Breaking News
More () »

'You're fighting for two' | Prince George's Co. mom battled breast cancer while pregnant

Terah Herman-Saldana was five months pregnant when she was diagnosed with breast cancer. A self-breast exam was the first step to saving her life.

PRINCE GEORGE'S COUNTY, Md. — A new mom in Prince George’s County survived breast cancer while pregnant and she credits early detection with saving the life of her baby and her own. 

For new mom Terah Herman-Saldana, who brought her baby girl Avery into the world eight months ago, life has new meaning.

“Just looking at her, I feel so much gratitude that she’s here, she’s safe, she’s wonderful,” Saldana said. “I’m just thankful that every single day we have the science, the medicine and the knowledge of how to treat someone with cancer while they’re pregnant.”

When Saldana got pregnant last October, she noticed an unusual lump in one of her breasts and assumed it was part of the pregnancy. But, a trip to the doctor for an ultrasound then biopsy determined something different.

Credit: Terah Herman-Saldana

At the age of 35, she was diagnosed with breast cancer.

“It is terrifying," Saldana said. "Cancer is so scary on its own, but then when you feel responsible for a second human being while you’re battling cancer, it feels like there’s so much unknown." 

Credit: Terah Herman-Saldana

Dr. Julie Collins, a breast medical oncologist at MedStar Georgetown University Hospital said having breast cancer while pregnant is rare, but tends to happen in women who wait longer to have children.

“The incidents seem to be increasing as more women delay child bearing, but we feel this increase is more likely related to age at pregnancy more than the pregnancy itself,” Dr. Collins said.

According to the World Journal of Oncology, cancer during pregnancy happens every 1 in 1,000 pregnancies annually.

Dr. Collins said chemotherapy is a safe and effective treatment for moms like Saldana, which she started right away .

“Chemotherapy is timed very carefully, and it’s always started after the first trimester,” Dr. Collins said. “This reduces the risk of harm to the developing fetus." 

"It’s always stopped at least a few weeks before planned delivery because we know this decreases complications like low white blood cell counts that can lead to increased infection risk for mom and baby," Dr. Collins explained.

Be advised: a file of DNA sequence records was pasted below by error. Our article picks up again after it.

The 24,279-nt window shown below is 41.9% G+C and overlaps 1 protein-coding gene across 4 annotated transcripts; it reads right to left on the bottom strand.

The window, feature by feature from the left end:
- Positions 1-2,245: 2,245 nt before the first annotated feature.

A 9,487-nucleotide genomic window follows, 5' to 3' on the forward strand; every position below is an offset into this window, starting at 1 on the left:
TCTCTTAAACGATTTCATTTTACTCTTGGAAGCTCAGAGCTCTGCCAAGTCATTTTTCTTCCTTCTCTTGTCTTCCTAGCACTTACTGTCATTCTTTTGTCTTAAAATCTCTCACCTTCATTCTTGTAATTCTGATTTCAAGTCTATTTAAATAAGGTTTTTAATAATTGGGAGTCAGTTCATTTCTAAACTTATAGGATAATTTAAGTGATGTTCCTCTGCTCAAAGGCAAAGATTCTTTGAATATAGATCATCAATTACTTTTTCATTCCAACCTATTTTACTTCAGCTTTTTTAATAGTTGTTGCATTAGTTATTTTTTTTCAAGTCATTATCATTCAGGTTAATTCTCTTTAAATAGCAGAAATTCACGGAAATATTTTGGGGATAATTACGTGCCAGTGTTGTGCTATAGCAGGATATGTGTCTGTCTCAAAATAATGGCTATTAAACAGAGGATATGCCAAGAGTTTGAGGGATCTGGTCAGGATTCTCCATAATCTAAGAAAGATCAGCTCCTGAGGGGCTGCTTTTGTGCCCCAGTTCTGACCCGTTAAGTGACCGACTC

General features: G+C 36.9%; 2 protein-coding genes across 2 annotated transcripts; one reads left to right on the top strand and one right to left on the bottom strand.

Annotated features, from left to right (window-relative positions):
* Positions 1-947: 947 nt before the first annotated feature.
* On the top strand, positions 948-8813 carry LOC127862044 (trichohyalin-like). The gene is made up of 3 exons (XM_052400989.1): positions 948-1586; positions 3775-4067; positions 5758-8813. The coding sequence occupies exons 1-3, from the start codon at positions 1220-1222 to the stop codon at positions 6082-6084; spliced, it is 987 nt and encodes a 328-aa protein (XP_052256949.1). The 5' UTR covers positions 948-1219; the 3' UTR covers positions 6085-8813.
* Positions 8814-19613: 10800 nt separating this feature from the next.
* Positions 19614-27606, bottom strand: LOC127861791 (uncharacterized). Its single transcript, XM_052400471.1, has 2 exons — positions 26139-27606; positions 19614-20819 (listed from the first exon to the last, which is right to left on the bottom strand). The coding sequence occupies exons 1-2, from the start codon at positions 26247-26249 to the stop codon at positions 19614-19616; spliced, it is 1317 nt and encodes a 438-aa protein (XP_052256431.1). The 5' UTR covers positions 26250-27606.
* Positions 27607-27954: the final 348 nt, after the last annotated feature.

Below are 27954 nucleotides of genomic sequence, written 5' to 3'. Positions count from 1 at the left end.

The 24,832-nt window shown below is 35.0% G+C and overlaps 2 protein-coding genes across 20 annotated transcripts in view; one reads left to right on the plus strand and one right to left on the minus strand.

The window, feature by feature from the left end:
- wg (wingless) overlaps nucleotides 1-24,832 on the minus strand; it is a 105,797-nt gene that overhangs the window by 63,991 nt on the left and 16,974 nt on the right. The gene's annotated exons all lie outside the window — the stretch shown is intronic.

Credit: Terah Herman-Saldana

“With the new mom exhaustion on the top of the chemo exhaustion , it was rough,” Saldana said. “You’re fighting for two and every single step, you’re just like is this the right thing." 

"But, it’s also great motivation to know that I’m doing this not just for myself , but my family .”

After Avery’s arrival Saldana had a partial mastectomy and other treatments that she found herself getting alone because of the pandemic. However, she remained strong  and in May, came out on top, cancer-free.

Credit: Terah Herman-Saldana

“She’s incredible, she’s been through so much,” said Saldana’s husband, Carlos.  “The most important thing, I think, is to let people know they’re not alone .”

Saldana said she has no family history of breast cancer or any known risk factors. She encourages everyone to stay on top of their checks-ups, doing self-breast exams and advocate for yourself if you know something feels wrong.

“Self-breast exams are so important, even if you’re young and healthy,” said Saldana. “ I felt like I was in the best shape of my life and I still got cancer.”

Download the brand new WUSA9 app here.

Sign up for the Get Up DC newsletter: Your forecast. Your commute. Your news.

RELATED: Healthcare providers, cancer survivors stress importance of routine checkups even during COVID-19 pandemic

RELATED: Doctors worry pandemic could push people to wait too long for cancer screenings

RELATED: Cancer, coronavirus are a dangerous mix, new studies find

Before You Leave, Check This Out